“I became a disciplined investor over 40 years. The virus broke me in 40 days. I’ve survived — and even prospered through — four stock market crashes. But nothing prepared me for this.” So went the title and opening lines of The New York Times writer James Stewart’s March 27th article, in which he describes his personal struggles with sticking to a disciplined investment plan and dealing with unprecedented stock market volatility. As Mr.
For the third day this week, we have seen significant volatility in the markets. Yesterday, the S&P 500 closed at 2,741.38, which places it close to a bear market, defined as a 20% drop from a recent high.
In times like these, it can be hard to watch the headlines and, closer to home, to worry about what’s happening in your portfolio. Especially following the stellar year we had in 2019, a market drop like this makes all of our pulses pound a little faster.
Eleven years ago, on March 9, 2009, the U.S. stock market reached its low point of the Global Financial Crisis. That dark day marked the beginning of an extended bull market that took the S&P 500 Index from 676.53 to 3,386.15 on February 19, 2020 – a 401% increase. Over the last three weeks, we’ve witnessed a sudden reversal. After today’s dramatic 7.6% market drop, the S&P 500 now sits at 2,746.56, a 19% decline from the recent high.
Stock markets worldwide have declined sharply this week as investors grapple with the ongoing spread of coronavirus disease (or COVID-19). Over the last two trading sessions, the S&P 500 Index is down 6.3%, and the Dow Jones Industrial Average has fallen by 1,911 points. Capital has surged into traditional safe havens, driving up the price of government bonds and gold.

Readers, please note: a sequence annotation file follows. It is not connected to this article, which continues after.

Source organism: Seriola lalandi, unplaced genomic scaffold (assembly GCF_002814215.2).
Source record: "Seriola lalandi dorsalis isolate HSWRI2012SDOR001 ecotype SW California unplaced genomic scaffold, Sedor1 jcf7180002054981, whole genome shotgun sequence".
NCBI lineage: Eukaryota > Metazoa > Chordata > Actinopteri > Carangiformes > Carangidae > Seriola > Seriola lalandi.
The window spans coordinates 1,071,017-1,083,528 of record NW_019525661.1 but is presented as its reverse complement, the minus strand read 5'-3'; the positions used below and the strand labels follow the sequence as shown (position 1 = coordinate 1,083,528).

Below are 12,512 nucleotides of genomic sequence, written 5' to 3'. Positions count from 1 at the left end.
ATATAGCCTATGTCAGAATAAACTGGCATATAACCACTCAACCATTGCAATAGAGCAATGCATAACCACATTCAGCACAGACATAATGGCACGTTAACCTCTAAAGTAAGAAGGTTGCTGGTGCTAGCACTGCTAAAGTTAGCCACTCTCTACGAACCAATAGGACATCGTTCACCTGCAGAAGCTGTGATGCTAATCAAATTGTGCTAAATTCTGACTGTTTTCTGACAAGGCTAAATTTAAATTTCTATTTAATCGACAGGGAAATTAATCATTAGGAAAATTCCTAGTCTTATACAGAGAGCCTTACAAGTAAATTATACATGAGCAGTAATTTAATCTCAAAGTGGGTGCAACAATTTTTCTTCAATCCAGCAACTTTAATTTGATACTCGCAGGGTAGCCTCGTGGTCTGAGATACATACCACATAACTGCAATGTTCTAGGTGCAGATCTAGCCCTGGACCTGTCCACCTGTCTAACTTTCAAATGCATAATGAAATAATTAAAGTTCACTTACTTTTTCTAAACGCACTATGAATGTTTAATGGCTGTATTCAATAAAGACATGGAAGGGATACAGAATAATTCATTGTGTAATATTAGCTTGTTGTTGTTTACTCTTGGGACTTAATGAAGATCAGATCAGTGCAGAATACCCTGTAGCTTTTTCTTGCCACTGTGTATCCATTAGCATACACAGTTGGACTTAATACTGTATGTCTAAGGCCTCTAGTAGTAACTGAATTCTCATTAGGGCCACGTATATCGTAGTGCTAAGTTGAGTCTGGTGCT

Tuning Out The Noise
When faced with short-term noise, it is easy to lose sight of the potential long-term benefits of staying invested.
For investors, it can be easy to feel overwhelmed by the relentless stream of news about markets. Being bombarded with data and headlines presented as impactful to your financial well-being can evoke strong emotional responses from even the most experienced investors. Headlines from the “lost decade”1 can help illustrate several periods that may have led market participants to question their approach.
Happy New Year — and welcome to the new decade! We hope that you had a joyous holiday season surrounded by friends and family.
Global equities had mixed performance in the third quarter with large U.S. stocks inching higher and small U.S. stocks falling 2.4%. Foreign stocks struggled in the face of trade negotiations and ongoing tariff disputes. Real estate was a strong performing asset class, rising nearly 6% as interest rates declined, reducing financing costs. As has been the case for much of the year, political headlines remained prominent in the U.S. news cycle as the 2020 presidential election looms on the horizon and an impeachment inquiry got underway.
For over 28 years, Dowling & Yahnke has invested client assets as fiduciaries. Our firm is independent with respect to the investment vehicles we use, freeing us to design portfolios we believe will best meet client objectives. We continuously scrutinize our investment philosophy and the tools we use, challenging our thinking and experience to ensure our clients receive the best experience possible based on their financial objectives, risk appetite, and tax situation. In this quarter’s newsletter, we will explore our longstanding relationship with Dimensional Fund Advisors (DFA). While DFA mutual funds represent a minority portion of the assets we use in building portfolios, many of the philosophical and practical concepts underpinning DFA’s approach also permeate our thinking.
The Uncommon Average
“I have found that the importance of having an investment philosophy—one that is robust and that you can stick with— cannot be overstated.”
Investment fads are nothing new. When selecting strategies for their portfolios, investors are often tempted to seek out the latest and greatest investment opportunities.